The Senate takes the position that screw that, we didn't agree to it. I think the Senate has the better case.
 

"My position is that, right up to the moment that 3/5ths of the states are simultaneously on record as ratifying an amendment, the states are free to approve or rescind their approvals, including automatically per the terms of their ratification votes. 3/5ths must be in favor of ratification at the same time."

Ok, I see what you meant: there must be a moment in time when 3/4 of the states have ratified even if they did so at different times.

I'm not sure that helps your argument, though. Both this requirement and the rest of your comment read into Art. V rules which are not in the text and not, so far as I know, in any historical practice, whether in 1788 or today. Somebody has to judge whether those "rules" are in fact rules, and if so, whether they've been followed.
 

Way to go, champs. That's what your procedure would allow for.

Yes, constitutional rules sometimes result in policy results that are unfortunate.

For instance, a very popular amendment might be blocked by a small portion of the population under the current process. It even might be the case that even in thinly populated states the people support it but gerrymandered legislatures or whatever [such as delays in the legislative process] result in rejection.

A Brett friendly amendment might be blocked as well by a "backsie" late in the game, even though it is very popular and possibly even popular in the very state (the possible 38th) that stopped the completion of the ratification. In fact, the backsie might be a result of a bribe & Congress might not even be able to -- in that case at least -- not count it.

Mark Field's political question approach, btw, seems to allow Congress to accept the "backsies" under Brett's hypo. Like a flipped coin settling an impeachment, that might be unjust, but there would (under current law) not be a remedy.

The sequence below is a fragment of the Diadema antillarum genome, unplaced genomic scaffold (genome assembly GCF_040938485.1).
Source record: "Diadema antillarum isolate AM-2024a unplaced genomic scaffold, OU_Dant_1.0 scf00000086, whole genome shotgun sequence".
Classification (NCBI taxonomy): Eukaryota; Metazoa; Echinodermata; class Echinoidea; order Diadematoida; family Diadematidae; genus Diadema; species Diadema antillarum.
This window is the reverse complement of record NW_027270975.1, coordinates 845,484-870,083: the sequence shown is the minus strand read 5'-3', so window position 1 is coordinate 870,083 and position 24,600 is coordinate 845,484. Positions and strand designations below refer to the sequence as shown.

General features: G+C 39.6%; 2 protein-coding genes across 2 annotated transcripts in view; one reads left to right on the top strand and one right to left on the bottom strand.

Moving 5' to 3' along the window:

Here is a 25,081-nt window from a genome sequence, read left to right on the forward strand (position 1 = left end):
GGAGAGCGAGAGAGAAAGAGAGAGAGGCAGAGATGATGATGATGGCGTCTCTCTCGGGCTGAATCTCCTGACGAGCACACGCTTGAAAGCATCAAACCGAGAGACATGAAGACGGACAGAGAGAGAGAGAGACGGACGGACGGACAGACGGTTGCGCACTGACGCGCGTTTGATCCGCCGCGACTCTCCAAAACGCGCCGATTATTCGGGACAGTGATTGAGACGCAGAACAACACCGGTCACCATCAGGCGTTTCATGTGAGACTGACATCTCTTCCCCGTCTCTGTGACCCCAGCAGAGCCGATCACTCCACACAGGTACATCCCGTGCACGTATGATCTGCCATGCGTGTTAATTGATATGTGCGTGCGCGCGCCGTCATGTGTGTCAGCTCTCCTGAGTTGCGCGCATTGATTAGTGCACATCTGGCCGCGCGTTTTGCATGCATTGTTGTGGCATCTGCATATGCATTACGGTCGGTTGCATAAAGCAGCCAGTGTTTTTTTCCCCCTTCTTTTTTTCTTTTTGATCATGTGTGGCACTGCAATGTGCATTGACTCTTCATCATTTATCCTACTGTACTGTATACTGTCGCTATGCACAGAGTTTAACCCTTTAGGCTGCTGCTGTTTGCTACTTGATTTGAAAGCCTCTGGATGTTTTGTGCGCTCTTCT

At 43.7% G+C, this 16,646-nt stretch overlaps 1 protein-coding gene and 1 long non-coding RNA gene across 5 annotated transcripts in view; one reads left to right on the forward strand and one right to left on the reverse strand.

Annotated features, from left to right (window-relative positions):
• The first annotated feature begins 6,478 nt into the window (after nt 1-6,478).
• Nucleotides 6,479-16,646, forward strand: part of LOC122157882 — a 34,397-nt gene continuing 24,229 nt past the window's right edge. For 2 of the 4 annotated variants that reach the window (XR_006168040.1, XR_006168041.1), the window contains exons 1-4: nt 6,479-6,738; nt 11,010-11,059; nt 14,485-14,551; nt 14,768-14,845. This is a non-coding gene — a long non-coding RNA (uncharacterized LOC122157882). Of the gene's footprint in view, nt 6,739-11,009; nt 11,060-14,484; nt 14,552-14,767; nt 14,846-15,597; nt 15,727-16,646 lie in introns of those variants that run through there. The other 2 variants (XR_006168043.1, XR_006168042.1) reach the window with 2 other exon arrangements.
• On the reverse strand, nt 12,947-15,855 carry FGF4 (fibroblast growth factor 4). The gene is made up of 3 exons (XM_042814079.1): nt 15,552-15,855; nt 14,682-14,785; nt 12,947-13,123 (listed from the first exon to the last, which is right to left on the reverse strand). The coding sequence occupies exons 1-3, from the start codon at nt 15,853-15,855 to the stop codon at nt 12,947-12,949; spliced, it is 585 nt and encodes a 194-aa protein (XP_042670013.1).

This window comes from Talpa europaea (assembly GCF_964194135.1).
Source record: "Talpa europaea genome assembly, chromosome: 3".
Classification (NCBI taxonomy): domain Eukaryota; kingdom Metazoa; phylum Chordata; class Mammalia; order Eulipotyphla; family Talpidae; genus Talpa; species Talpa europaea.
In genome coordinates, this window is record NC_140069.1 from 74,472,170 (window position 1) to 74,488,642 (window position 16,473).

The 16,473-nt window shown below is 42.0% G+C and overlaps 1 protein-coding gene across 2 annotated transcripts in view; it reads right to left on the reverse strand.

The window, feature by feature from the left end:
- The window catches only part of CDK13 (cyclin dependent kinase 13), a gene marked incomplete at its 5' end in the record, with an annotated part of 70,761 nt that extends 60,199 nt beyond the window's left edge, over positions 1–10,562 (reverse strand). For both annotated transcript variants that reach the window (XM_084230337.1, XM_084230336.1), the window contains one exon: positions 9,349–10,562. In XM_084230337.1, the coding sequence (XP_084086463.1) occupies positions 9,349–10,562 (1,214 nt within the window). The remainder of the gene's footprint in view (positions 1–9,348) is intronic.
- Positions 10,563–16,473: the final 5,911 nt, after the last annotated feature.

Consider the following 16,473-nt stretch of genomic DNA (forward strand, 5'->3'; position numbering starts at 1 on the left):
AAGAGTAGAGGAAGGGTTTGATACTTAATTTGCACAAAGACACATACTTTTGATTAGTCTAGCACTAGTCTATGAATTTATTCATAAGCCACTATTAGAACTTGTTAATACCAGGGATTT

Thanks, James Wimberley.
 

"Somebody has to judge whether those "rules" are in fact rules, and if so, whether they've been followed."

Lots of people can. Curiously, I'm being told that the only people who can't are judges.

My argument is that we have a perfectly on topic amendment, specifying that ambiguities as to who gets a power are to be resolved in favor of the states or people, NOT Congress.

Article V doesn't state that the states can't rescind their votes, and doesn't assign the power to do that to Congress, so it becomes one of the reserved powers.
 

But of course the 10th A absolutely does NOT specify anything about ambiguities. In fact, it creates one: is this particular issue one which can/should be resolved by the states or by the People?

There's also the problem that questions of, say, retracting a ratification are ones which can't actually be resolved by the "the states respectively" (whatever that means).
 

It further occurs to me that it's rather odd to claim that the 10A controls the interpretation of Art. V, when the 10A wasn't part of the original Constitution and couldn't have affected the adoption of any of the first 10 amendments, including itself.
 

Brett: Let's try a concrete example.

The two amendment processes - Congress or a convention of states - take years, multiple election cycles and supermajority support of our elected representatives to complete.

It is nearly impossible to enact an amendment which does not enjoy broad popular support.

To execute a substantial revision of the constitutional order, the United States nearly became a failed state before the states agreed to call a convention and then ratifying its proposal.

We do not need to make the process any more difficult by allowing the states or Congress to impose additional conditions which are not set out in Article V.
 

"It further occurs to me that it's rather odd to claim that the 10A controls the interpretation of Art. V, when the 10A wasn't part of the original Constitution and couldn't have affected the adoption of any of the first 10 amendments, including itself."

Haven't you got that backwards? Amendments change what came before. Of course the 10th amendment can have bearing on what the Constitution adopted prior means. It's the amendments adopted afterwards it could lack relevance to.